<BR /> Aims: Asteroid (31) Euphrosyne is one of the biggest objects in the asteroid main belt and it is also the largest member of its namesake family. The Euphrosyne family occupies a highly inclined region in the outer main belt and contains a remarkably large number of members, which is interpreted as an outcome of a disruptive cratering event. <BR /> Methods: The goals of this adaptive-optics imaging study are threefold: to characterize the shape of Euphrosyne, to constrain its density, and to search for the large craters that may be associated with the family formation event. <BR /> Results: We obtained disk-resolved images of Euphrosyne using SPHERE/ZIMPOL at the ESO 8.2 m VLT as part of our large program (ID: 199.C-0074, PI: Vernazza). We reconstructed its 3D shape via the ADAM shape modeling algorithm based on the SPHERE images and the available light curves of this asteroid. We analyzed the dynamics of the satellite with the Genoid meta-heuristic algorithm. Finally, we studied the shape of Euphrosyne using hydrostatic equilibrium models. <BR /> Conclusions: Our SPHERE observations show that Euphrosyne has a nearly spherical shape with the sphericity index of 0.9888 and its surface lacks large impact craters. Euphrosyne's diameter is 268 ± 6 km, making it one of the top ten largest main belt asteroids. We detected a satellite of Euphrosyne - S/2019 (31) 1 - that is about 4 km across, on a circular orbit. The mass determined from the orbit of the satellite together with the volume computed from the shape model imply a density of 1665 ± 242 kg m[SUP]-3[/SUP], suggesting that Euphrosyne probably contains a large fraction of water ice in its interior. We find that the spherical shape of Euphrosyne is a result of the reaccumulation process following the impact, as in the case of (10) Hygiea. However, our shape analysis reveals that, contrary to Hygiea, the axis ratios of Euphrosyne significantly differ from those suggested by fluid hydrostatic equilibrium following reaccumulation. <P />The reduced images are only available at the CDS via anonymous ftp to <A href="http://cdsarc.u-strasbg.fr">http://cdsarc.u-strasbg.fr</A> (ftp://130.79.128.5) or via <A href="http://cdsarc.u-strasbg.fr/viz- bin/cat/J/A+A/641/A80">http://cdsarc.u-strasbg.fr/viz- bin/cat/J/A+A/641/A80</A> <P />Based on observations made with ESO Telescopes at the La Silla Paranal Observatory under program 199.C-0074 (PI Vernazza). [less ▲]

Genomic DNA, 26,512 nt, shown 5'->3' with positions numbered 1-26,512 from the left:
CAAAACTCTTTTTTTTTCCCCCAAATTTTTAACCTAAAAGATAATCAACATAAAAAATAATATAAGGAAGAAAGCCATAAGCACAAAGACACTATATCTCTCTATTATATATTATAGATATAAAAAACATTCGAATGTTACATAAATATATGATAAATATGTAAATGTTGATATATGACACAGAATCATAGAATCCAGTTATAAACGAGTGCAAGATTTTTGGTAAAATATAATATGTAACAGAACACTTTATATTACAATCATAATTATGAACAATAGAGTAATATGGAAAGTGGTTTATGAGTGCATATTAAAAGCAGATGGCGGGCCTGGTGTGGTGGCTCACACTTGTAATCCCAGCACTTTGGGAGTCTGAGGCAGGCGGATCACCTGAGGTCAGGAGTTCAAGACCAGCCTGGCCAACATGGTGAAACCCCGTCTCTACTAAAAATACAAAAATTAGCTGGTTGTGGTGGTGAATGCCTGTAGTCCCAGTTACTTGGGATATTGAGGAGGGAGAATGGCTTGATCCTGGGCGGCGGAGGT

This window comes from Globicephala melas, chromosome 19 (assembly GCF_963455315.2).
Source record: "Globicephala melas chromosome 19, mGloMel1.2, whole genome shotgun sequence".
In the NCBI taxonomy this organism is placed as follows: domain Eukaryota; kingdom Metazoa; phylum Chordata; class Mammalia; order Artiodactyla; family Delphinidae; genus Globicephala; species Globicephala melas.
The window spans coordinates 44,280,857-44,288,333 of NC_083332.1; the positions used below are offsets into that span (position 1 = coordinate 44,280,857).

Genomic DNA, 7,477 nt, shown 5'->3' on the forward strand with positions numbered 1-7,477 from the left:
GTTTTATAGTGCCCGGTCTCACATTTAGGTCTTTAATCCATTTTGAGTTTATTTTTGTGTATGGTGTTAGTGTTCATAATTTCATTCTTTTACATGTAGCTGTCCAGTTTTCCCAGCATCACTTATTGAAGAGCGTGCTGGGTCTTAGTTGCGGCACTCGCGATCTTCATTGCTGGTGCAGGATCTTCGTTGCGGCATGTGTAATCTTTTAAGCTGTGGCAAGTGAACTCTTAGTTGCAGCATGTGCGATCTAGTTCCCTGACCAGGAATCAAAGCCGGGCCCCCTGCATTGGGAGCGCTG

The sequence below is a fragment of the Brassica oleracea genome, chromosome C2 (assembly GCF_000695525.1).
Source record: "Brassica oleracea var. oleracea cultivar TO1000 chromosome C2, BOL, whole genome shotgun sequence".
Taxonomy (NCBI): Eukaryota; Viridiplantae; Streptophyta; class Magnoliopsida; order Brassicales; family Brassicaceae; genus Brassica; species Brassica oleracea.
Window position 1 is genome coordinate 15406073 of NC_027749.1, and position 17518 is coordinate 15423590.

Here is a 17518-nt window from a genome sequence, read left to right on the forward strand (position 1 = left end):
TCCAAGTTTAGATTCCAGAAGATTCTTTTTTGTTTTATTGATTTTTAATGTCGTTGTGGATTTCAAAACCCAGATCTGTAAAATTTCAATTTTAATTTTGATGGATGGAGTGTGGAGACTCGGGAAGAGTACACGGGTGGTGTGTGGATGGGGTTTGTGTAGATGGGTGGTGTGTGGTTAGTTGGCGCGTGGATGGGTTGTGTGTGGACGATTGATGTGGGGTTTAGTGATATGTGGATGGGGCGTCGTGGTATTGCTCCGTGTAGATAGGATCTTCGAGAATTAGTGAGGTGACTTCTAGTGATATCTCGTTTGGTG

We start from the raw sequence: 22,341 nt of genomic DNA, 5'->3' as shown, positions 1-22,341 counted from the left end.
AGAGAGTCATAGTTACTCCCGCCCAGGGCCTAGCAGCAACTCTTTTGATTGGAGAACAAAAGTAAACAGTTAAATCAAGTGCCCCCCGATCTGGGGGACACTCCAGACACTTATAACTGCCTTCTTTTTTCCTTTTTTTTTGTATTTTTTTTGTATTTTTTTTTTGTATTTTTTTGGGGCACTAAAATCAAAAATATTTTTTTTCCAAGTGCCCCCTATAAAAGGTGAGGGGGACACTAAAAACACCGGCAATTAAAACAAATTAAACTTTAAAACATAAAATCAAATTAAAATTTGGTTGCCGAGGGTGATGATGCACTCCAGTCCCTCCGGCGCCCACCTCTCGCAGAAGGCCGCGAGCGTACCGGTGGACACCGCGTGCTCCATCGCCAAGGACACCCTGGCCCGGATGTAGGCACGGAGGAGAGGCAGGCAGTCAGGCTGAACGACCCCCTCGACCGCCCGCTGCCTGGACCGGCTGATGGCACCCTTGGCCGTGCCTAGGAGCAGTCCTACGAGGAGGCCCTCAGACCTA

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See detailRetrieving scattering clouds and disequilibrium chemistry in the atmosphere of HR 8799e
Mollière, P.; Stolker, T.; Lacour, S. et al

in Astronomy and Astrophysics (2020), 640

Context. Clouds are ubiquitous in exoplanet atmospheres and they represent a challenge for the model interpretation of their spectra. When generating a large number of model spectra, complex cloud models ... [more ▼]

Context. Clouds are ubiquitous in exoplanet atmospheres and they represent a challenge for the model interpretation of their spectra. When generating a large number of model spectra, complex cloud models often prove too costly numerically, whereas more efficient models may be overly simplified. <BR /> Aims: We aim to constrain the atmospheric properties of the directly imaged planet HR 8799e with a free retrieval approach. <BR /> Methods: We used our radiative transfer code petitRADTRANS for generating the spectra, which we coupled to the PyMultiNest tool. We added the effect of multiple scattering which is important for treating clouds. Two cloud model parameterizations are tested: the first incorporates the mixing and settling of condensates, the second simply parameterizes the functional form of the opacity. <BR /> Results: In mock retrievals, using an inadequate cloud model may result in atmospheres that are more isothermal and less cloudy than the input. Applying our framework on observations of HR 8799e made with the GPI, SPHERE, and GRAVITY, we find a cloudy atmosphere governed by disequilibrium chemistry, confirming previous analyses. We retrieve that C/O = 0.60[SUB]-0.08[/SUB][SUP]+0.07[/SUP]. Other models have not yet produced a well constrained C/O value for this planet. The retrieved C/O values of both cloud models are consistent, while leading to different atmospheric structures: either cloudy or more isothermal and less cloudy. Fitting the observations with the self-consistent Exo-REM model leads to comparable results, without constraining C/O. <BR /> Conclusions: With data from the most sensitive instruments, retrieval analyses of directly imaged planets are possible. The inferred C/O ratio of HR 8799e is independent of the cloud model and thus appears to be a robust. This C/O is consistent with stellar, which could indicate that the HR 8799e formed outside the CO[SUB]2[/SUB] or CO iceline. As it is the innermost planet of the system, this constraint could apply to all HR 8799 planets. [less ▲]